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Letters to Frank…

February 22, 2011

I have a collection of letters that belonged to my Dad.  They were written to him by his grandmother and his great grandmother, mostly in the early 1950s.  It turns out my dad was curious about his family history when he was about 15 years old.

This is one of the letters.

51 Ward St  –  4-4-52

Dear Frank

aint you the one for finding out things? or trying to & sure enough the only way to find out is to ask.  Well the only man I ever knew to use the compass was my own father – he came to Australia from England perhaps 86 years ago – he was sent out to survey the ground for 2 parks – just out from Sydney town.  My mother & he (would they be your great-great-great grand parents? – anyhow after he made the parks they went back to England & brought back three ender girls they had left in Yorkshire England & when  he got back here again he was given the job of surveying the route for the first line of telegraph poles to Queensland – he had got to Queensland & had got Mother & us 3 youngest children up there when he was lost in the bush & died of sunstroke.  His name was John Peck.  We should have a few silver trowels with which our Mother was presented at various times after he or before he finished his jobs.  I remember she had 2 given her to lay the first sod in the 2 parks but like a lot more mementoes she had & did not value they disappeared.  Quest a story isn’t it?  He left a Diary about his trips to various coutnry’s but that too disappeared.  I know he brought Mother a few nice things from Japan – Silver Filagree & basket chains but they too went.  When he took mother back after making the parks after landing from the boat he got a special train to Yorkshire – couldn’t wait for the ordinary train.  Money no object – all this was in his Diary – even Auntie remembers it – but moving over here to the west things got destroyed. Good night.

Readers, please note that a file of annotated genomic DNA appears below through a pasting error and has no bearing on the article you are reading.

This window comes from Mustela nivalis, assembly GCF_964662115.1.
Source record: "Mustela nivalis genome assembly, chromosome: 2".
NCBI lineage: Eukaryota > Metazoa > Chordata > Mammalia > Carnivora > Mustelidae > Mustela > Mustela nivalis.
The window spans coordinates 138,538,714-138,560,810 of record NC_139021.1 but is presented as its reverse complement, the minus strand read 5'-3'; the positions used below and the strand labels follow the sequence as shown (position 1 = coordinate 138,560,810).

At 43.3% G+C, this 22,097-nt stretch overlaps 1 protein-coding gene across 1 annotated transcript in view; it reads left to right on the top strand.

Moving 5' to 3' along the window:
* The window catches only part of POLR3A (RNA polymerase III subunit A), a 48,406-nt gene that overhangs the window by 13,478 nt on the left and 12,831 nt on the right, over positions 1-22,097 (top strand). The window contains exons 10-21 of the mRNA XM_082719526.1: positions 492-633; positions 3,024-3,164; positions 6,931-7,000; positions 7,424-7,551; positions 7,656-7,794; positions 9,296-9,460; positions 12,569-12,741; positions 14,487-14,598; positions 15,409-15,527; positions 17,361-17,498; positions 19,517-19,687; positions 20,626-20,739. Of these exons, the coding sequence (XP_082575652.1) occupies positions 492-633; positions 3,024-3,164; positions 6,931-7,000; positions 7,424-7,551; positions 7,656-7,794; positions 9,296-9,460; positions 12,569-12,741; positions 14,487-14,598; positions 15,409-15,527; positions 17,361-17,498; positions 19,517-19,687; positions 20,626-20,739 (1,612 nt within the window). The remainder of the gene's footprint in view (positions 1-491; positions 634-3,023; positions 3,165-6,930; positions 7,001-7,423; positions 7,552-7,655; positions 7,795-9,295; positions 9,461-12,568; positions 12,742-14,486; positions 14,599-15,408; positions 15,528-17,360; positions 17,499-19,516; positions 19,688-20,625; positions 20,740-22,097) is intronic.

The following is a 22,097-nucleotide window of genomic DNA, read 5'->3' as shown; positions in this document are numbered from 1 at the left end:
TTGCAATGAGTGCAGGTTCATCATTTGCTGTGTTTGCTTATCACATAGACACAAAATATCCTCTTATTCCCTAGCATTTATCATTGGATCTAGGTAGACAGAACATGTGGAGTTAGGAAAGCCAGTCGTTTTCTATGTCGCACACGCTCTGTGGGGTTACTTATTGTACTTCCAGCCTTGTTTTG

John Peck

I have heard about the silver trowels from other family members.  I wonder if they ‘disappeared’ to help support the family after their father died in the bush near Wellington in March 1873?  Mary Ann Malthouse was left with seven children to support when her husband died – the youngest only a few months old.

It is interesting (to me) that two of my great-great-great-grandfathers died suddenly, in tragic circumstances, within three months of each other – John Peck and John Kirwan – from the maternal and paternal sides of my paternal family tree – and therefore totally unrelated to each other at the time. John Kirwan shot himself on new years day 1873 in Edeowie, South Australia, only a few weeks after his youngest daughter’s wedding.  John Peck died of ‘privation and intemperance’ according to his death certificate on 6 March 1873 near Wellington NSW, only a few weeks after his youngest child was born on Christmas day 1872.

 

Click on the image to go to the original article at TROVE

Francis Malthouse and Mary Groves with granddaughters Kizzie, Jennie and Annie

This photograph was taken when the family returned to Leeds, Yorkshire to collect the three eldest girls who had been left behind with their grandparents when John and Mary Ann first went to Australia.  The grandparents had the photo taken just before the family returned to Australia.

The girls in the photo are Keziah “Kizzie”, Mary Jane “Jennie” and Ann “Annie” Peck – in age order.

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